Sixty-three people from 34 different countries were sworn in as new American citizens during a naturalization ceremony held September 28 at the DeVos Center.
Polly Diven, professor and director of International Relations, said it was the first time the ceremony was held at Grand Valley. The Gerald R. Ford Presidential Museum is the typical site, but because it is serving as an ArtPrize venue officials from the Detroit office of U.S. Citizenship and Immigration Services looked for a new location.
Elizabeth Gnesotto said the DeVos Center was the perfect location. Gnesotto is an immigration services officer who graduated from Grand Valley with a degree in international relations in 2009.
Photo by Bernadine Carey-Tucker
New U.S. citizens take the oath of allegiance during a naturalization ceremony at the DeVos Center September 28.
"I'm honored to be here for you on the most important day in your lives at this campus, which is so important to me and which gave me so many opportunities," Gnesotto said.
After a roll call of the 34 countries represented, each new citizen had their name called and received a certificate.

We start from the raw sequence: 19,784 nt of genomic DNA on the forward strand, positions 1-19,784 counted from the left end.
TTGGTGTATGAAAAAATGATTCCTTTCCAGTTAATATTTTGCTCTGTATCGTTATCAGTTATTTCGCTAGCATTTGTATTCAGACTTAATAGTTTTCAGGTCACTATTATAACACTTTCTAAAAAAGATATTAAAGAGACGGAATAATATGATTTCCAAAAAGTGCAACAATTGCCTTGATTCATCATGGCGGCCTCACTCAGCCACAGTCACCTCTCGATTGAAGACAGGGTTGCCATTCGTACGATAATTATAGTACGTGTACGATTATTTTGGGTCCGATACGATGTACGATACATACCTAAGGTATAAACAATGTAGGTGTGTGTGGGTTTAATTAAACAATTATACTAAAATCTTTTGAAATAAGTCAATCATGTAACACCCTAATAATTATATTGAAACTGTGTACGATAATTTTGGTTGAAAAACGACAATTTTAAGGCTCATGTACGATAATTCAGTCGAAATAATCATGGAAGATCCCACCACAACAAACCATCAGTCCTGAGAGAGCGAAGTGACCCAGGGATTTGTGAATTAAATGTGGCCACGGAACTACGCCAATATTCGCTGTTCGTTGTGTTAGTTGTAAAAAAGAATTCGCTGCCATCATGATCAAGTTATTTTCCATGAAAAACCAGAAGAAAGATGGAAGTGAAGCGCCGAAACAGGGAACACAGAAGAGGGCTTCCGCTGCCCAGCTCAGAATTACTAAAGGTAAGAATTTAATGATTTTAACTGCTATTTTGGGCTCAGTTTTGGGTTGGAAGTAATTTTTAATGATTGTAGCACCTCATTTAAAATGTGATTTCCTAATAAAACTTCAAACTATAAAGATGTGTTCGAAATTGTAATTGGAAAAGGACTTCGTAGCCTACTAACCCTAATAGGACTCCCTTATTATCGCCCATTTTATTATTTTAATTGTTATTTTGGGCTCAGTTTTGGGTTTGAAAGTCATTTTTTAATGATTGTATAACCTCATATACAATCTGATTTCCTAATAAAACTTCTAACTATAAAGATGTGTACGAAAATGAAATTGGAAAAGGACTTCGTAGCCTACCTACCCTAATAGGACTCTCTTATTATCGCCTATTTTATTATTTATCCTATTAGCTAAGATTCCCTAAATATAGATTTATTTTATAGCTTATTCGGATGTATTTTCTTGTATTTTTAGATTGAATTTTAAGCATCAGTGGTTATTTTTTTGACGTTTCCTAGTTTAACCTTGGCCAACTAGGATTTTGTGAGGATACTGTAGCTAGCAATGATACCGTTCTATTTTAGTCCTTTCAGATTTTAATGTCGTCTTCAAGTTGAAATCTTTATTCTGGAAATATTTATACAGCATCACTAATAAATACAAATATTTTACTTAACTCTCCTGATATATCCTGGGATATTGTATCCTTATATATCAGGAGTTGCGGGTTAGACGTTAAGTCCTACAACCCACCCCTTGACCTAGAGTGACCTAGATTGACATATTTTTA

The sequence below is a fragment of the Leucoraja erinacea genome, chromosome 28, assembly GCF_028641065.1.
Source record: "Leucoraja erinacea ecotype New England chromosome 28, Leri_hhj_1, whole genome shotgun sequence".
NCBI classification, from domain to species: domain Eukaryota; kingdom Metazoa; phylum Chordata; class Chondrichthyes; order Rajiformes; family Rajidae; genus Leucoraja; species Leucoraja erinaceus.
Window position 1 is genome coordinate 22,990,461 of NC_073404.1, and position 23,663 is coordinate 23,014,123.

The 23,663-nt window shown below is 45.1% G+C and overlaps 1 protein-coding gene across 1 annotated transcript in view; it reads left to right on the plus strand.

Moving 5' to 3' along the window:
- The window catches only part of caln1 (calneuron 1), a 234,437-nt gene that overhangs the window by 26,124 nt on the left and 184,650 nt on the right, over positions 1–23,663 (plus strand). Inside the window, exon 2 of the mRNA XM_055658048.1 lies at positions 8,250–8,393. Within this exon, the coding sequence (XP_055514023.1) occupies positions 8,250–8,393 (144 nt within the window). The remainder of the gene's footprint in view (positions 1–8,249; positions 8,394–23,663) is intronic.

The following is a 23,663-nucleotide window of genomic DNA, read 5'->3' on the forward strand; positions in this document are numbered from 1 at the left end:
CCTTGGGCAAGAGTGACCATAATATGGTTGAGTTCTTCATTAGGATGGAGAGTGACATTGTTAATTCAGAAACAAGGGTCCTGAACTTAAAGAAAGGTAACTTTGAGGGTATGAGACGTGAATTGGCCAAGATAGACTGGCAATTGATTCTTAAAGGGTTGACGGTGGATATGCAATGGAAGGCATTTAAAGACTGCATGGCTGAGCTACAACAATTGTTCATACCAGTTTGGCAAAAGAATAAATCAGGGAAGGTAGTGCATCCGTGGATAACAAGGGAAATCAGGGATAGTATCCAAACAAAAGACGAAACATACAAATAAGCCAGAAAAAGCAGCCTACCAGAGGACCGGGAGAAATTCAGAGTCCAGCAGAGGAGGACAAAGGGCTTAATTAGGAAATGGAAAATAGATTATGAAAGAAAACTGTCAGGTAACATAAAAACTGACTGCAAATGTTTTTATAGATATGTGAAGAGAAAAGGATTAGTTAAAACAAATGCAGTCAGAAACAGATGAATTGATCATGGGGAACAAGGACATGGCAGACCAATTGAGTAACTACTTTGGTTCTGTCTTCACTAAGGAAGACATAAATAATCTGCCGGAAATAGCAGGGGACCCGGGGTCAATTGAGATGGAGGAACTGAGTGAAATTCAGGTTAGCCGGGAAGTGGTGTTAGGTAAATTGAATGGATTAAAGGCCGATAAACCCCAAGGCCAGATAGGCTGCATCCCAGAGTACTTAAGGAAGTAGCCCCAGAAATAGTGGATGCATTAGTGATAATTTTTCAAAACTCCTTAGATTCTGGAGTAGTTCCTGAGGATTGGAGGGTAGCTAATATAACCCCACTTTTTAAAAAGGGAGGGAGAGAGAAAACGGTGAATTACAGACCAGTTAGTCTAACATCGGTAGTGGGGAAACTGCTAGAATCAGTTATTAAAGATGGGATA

Gayle R. Davis, provost and executive vice president for Academic and Student Affairs, welcomed participants and said she, too, was glad the event was held at Grand Valley as it presented a good learning opportunity for students about the value of citizenship.
Josh Brandsen was named director of the TRIO Upward Bound program. He had served as associate director.
Brandsen takes over for longtime director Arnie Smithalexander, who held that position for 37 years. She is entering a phased retirement and will serve in a TRIO specialist role for the College of Education.
Brandsen is beginning his 12th year in the TRIO Upward Bound office. One of Grand Valley's federally funded TRIO programs, Upward Bound serves 100 Grand Rapids Public high school students, providing year-round programming to ensure a successful transition into college.
Upward Bound students are often the first in their families to attend college, as was Brandsen. "I do talk with them about my path," Brandsen said. "This job is so much more than teaching, it's getting to know the students personally."
Beginning in the winter semester, the College of Education will take on administration of the TRIO SSS Teacher Preparation program and collaborate with the Upward Bound program. Smithalexander and Brandsen wrote a grant that will serve 140 students who are pursuing bachelor's degrees with teacher certification. The application process to be admitted into the program will begin soon, she said.